Prague, July 2 (RFE/RL) -- The Western press continues to comment today on speculation concerning the health of Russian President Boris Yeltsin. Yeltsin faces Communist party leader Gennady Zyuganov in tomorrow's runoff election. The press also comments on Sunday's elections in Mostar.
In a news commentary today in the New York Times, Michael Specter writes about Yeltsin's address shown yesterday on Russian television: "The wooden, tightly choreographed speech and a stream of assurances from government officials that Yeltsin was fit and ready to win were intended to calm an electorate made anxious by the 65-year-old president's complete absence from public view in the
past week. Instead, the videotaped performance, coming only two days before Yeltsin will face his communist challenger, Gennady Zyuganov in a runoff election, seemed like it was taken straight from a
Soviet-style book of propaganda."
Specter continues: "To vanish in the last week of an election that will decide the fate of a country would be considered strange by any standard. But for Yeltsin, who has suffered two serious heart ailments in the past year, and who has a well-known habit of disappearing from public view for weeks at a time, every canceled meeting brings sharp new questions about the state of his health."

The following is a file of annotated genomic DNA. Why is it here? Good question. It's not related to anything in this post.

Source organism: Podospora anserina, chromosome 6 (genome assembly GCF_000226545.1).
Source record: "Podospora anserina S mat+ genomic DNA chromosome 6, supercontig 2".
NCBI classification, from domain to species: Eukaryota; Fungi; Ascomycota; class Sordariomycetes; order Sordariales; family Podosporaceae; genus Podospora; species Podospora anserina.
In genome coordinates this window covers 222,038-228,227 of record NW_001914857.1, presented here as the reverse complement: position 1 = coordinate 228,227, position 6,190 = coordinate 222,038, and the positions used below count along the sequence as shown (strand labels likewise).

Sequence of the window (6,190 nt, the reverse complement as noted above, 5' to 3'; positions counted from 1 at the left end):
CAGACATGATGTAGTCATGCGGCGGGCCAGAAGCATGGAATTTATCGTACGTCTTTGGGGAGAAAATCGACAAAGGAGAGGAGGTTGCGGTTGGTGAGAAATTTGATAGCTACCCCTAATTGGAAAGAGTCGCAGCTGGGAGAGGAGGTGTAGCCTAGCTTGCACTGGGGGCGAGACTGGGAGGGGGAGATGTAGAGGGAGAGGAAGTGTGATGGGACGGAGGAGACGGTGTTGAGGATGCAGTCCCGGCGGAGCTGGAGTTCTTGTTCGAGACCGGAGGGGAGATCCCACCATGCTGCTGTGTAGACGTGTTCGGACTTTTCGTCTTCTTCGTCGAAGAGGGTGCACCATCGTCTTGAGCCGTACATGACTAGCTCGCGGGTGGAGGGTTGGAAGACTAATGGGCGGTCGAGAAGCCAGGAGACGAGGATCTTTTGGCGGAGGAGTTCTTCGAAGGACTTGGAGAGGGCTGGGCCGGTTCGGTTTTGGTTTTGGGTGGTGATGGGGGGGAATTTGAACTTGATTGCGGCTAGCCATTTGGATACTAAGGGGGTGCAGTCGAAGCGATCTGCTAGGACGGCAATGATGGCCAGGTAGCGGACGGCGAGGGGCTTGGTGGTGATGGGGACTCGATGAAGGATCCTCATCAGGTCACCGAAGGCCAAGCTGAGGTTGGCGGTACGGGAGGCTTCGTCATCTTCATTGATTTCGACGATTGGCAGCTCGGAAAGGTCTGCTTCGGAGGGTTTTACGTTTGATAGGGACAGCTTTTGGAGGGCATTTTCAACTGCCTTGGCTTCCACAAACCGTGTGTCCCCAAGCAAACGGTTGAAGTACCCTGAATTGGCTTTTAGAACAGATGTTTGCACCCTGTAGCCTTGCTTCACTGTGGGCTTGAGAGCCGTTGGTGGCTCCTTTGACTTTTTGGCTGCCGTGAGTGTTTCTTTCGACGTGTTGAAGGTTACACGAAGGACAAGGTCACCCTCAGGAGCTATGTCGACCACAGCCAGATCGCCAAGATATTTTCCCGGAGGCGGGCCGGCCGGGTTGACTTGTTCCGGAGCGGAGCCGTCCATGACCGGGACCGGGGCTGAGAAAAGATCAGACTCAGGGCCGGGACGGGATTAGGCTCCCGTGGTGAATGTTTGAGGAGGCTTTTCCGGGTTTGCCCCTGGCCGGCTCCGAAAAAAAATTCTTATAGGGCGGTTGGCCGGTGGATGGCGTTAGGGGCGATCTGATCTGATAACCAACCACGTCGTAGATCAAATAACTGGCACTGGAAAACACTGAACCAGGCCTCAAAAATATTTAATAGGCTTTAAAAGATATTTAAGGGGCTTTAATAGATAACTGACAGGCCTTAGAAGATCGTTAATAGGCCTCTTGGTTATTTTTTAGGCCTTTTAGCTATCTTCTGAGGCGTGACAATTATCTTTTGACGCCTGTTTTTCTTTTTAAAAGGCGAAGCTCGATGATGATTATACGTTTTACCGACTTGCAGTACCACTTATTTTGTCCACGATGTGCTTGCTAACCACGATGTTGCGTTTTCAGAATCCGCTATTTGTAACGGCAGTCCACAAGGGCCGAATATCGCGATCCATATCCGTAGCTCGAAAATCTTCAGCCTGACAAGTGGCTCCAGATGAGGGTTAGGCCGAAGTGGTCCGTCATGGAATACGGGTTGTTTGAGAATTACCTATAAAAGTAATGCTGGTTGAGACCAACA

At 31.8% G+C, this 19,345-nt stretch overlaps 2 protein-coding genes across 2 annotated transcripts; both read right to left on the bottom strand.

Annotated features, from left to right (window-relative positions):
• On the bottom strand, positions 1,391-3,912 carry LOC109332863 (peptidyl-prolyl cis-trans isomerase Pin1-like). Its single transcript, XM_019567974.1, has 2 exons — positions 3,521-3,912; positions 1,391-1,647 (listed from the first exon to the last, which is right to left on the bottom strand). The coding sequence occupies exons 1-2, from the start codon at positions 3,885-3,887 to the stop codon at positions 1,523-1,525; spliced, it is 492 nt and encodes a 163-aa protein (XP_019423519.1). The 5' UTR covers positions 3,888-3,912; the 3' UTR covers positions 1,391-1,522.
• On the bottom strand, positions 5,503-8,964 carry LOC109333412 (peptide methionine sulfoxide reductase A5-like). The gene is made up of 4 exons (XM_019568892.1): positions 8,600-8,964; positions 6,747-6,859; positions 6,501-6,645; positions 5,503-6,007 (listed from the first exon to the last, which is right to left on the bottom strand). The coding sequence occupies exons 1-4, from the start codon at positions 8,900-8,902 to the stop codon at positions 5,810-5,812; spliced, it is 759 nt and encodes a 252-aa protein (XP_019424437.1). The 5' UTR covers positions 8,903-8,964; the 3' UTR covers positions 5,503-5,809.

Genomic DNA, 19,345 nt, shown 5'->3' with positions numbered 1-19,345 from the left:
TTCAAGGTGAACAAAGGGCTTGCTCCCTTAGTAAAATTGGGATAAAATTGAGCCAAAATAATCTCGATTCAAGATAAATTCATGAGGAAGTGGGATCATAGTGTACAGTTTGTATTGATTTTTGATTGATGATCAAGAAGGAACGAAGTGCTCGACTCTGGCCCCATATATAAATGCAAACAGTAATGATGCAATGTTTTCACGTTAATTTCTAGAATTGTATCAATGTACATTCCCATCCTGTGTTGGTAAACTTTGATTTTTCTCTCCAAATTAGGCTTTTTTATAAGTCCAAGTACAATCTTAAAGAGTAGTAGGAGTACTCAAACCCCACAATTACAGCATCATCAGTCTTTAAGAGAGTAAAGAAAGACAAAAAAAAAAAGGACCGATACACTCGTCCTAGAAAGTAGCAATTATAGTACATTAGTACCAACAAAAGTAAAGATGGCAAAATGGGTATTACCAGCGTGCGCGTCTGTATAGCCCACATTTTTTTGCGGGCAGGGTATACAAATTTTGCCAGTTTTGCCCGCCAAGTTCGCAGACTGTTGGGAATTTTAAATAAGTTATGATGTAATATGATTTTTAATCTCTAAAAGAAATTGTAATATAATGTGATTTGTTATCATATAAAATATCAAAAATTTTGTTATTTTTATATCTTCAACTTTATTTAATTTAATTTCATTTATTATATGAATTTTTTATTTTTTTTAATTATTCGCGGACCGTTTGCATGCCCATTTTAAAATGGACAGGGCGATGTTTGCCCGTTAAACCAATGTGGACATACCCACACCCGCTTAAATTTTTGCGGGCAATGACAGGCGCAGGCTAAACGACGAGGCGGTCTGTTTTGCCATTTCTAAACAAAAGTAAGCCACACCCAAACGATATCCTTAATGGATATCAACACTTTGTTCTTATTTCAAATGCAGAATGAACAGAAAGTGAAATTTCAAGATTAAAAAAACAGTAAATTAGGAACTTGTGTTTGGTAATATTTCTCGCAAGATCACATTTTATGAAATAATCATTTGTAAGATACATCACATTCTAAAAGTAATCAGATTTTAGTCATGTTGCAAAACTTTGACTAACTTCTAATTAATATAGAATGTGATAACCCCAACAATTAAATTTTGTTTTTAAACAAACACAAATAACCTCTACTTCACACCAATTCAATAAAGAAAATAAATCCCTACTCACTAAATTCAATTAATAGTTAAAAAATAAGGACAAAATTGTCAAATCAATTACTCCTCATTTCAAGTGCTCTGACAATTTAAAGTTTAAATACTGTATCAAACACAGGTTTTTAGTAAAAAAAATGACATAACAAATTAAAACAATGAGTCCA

Susan Sachs also comments today in Newsday on Yeltsin's appearance during the two-minute address. Sachs writes that Yeltsin's "expressionless and puffy face during a prerecorded television speech did little to allay concerns about his health in advance of Wednesday's runoff election.
". . . The televised Yeltsin was a pale shadow of the buoyant,
boogying Yeltsin of the past few months, who campaigned with a
vigor that surprised not only his critics but his supporters as
An editorial today in the Sueddeutsche Zeitung says: "No doubt, Boris Yeltsin's health is in question. Television images shown Monday only confirm reports of weakness and fatigue, thanks to the voting wars of last weekend. Although these images mean little, a Yeltsin fallout could open the door for the Communist Zyuganov or ex-general Lebed. If Yeltsin should win, the chance exists that Russia will once again build itself into a civil society and constitutional state. However, this is in the distant future."